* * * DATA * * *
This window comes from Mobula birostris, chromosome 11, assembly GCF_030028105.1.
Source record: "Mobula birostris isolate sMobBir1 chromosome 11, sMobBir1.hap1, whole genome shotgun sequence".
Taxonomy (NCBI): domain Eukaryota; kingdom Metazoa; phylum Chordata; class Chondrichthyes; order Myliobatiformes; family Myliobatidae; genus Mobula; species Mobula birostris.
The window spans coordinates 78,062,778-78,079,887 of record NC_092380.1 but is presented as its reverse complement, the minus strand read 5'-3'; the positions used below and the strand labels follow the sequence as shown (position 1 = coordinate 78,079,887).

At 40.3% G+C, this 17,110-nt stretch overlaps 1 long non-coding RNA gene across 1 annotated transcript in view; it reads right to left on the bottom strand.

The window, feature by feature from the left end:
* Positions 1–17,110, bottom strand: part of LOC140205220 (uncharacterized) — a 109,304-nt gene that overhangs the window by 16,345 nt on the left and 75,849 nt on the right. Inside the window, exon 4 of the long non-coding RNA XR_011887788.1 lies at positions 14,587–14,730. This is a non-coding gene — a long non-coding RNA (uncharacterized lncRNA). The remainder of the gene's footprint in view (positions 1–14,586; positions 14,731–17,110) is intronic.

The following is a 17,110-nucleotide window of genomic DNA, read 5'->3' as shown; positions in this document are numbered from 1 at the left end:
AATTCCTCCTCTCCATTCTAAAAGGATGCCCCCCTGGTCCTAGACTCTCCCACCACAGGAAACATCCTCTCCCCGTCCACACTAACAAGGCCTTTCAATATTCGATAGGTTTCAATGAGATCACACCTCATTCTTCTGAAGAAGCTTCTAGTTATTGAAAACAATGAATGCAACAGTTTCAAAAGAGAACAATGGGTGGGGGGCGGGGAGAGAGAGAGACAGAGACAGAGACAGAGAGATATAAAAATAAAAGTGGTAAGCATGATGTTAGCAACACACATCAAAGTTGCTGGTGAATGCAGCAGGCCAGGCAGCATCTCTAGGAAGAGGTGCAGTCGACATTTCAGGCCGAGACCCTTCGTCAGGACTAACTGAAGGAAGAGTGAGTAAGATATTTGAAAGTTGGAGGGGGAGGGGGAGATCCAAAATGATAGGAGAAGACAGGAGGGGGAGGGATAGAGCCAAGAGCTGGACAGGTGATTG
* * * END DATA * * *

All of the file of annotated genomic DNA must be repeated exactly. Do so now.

This window comes from Mobula birostris, chromosome 11, assembly GCF_030028105.1.
Source record: "Mobula birostris isolate sMobBir1 chromosome 11, sMobBir1.hap1, whole genome shotgun sequence".
Taxonomy (NCBI): domain Eukaryota; kingdom Metazoa; phylum Chordata; class Chondrichthyes; order Myliobatiformes; family Myliobatidae; genus Mobula; species Mobula birostris.
The window spans coordinates 78,062,778-78,079,887 of record NC_092380.1 but is presented as its reverse complement, the minus strand read 5'-3'; the positions used below and the strand labels follow the sequence as shown (position 1 = coordinate 78,079,887).

At 40.3% G+C, this 17,110-nt stretch overlaps 1 long non-coding RNA gene across 1 annotated transcript in view; it reads right to left on the bottom strand.

The window, feature by feature from the left end:
* Positions 1–17,110, bottom strand: part of LOC140205220 (uncharacterized) — a 109,304-nt gene that overhangs the window by 16,345 nt on the left and 75,849 nt on the right. Inside the window, exon 4 of the long non-coding RNA XR_011887788.1 lies at positions 14,587–14,730. This is a non-coding gene — a long non-coding RNA (uncharacterized lncRNA). The remainder of the gene's footprint in view (positions 1–14,586; positions 14,731–17,110) is intronic.

The following is a 17,110-nucleotide window of genomic DNA, read 5'->3' as shown; positions in this document are numbered from 1 at the left end:
AATTCCTCCTCTCCATTCTAAAAGGATGCCCCCCTGGTCCTAGACTCTCCCACCACAGGAAACATCCTCTCCCCGTCCACACTAACAAGGCCTTTCAATATTCGATAGGTTTCAATGAGATCACACCTCATTCTTCTGAAGAAGCTTCTAGTTATTGAAAACAATGAATGCAACAGTTTCAAAAGAGAACAATGGGTGGGGGGCGGGGAGAGAGAGAGACAGAGACAGAGACAGAGAGATATAAAAATAAAAGTGGTAAGCATGATGTTAGCAACACACATCAAAGTTGCTGGTGAATGCAGCAGGCCAGGCAGCATCTCTAGGAAGAGGTGCAGTCGACATTTCAGGCCGAGACCCTTCGTCAGGACTAACTGAAGGAAGAGTGAGTAAGATATTTGAAAGTTGGAGGGGGAGGGGGAGATCCAAAATGATAGGAGAAGACAGGAGGGGGAGGGATAGAGCCAAGAGCTGGACAGGTGATTG